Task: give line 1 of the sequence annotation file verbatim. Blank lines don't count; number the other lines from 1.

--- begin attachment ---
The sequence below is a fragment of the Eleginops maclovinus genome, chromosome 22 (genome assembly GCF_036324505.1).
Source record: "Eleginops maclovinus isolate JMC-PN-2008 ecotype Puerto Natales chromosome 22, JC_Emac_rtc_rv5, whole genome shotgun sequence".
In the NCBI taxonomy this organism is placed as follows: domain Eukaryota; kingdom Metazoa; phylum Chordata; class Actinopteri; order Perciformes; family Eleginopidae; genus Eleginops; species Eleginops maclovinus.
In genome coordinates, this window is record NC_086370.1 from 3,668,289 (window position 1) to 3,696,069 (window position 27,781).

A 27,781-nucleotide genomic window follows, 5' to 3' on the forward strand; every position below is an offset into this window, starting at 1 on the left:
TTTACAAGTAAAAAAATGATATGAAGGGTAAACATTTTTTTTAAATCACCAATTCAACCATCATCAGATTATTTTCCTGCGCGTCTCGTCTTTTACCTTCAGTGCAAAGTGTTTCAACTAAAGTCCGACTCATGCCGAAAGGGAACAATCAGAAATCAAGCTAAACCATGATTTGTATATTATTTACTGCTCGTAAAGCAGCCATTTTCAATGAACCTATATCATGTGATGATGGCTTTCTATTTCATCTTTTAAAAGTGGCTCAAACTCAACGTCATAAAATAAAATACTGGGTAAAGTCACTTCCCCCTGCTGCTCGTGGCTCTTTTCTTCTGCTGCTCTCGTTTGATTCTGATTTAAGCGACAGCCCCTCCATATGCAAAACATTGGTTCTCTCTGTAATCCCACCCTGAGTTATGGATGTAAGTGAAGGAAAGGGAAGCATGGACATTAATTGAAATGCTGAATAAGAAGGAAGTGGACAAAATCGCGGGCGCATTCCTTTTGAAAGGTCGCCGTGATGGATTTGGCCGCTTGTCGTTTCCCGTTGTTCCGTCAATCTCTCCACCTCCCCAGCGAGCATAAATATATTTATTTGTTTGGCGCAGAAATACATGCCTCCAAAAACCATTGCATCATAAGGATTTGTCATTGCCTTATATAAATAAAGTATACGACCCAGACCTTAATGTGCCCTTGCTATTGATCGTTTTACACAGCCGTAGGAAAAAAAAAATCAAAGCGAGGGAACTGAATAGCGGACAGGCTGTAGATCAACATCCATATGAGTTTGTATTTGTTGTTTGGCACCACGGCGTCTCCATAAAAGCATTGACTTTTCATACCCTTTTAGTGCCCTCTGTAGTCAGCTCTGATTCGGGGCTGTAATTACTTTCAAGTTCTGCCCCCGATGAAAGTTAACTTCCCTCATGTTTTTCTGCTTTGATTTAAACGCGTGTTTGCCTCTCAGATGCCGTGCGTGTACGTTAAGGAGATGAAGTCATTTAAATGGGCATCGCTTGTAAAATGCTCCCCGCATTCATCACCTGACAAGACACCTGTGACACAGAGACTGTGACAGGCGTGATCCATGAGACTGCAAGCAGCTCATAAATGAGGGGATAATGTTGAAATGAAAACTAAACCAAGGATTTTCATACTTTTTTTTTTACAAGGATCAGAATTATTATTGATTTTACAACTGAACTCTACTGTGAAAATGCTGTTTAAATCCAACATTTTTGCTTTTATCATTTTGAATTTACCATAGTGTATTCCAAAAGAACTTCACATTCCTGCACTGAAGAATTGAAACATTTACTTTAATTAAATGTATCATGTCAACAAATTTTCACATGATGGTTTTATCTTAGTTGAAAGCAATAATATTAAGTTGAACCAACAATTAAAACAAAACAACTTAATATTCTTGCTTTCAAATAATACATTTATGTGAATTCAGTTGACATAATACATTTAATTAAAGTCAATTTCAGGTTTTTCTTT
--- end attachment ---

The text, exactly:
The sequence below is a fragment of the Eleginops maclovinus genome, chromosome 22 (genome assembly GCF_036324505.1).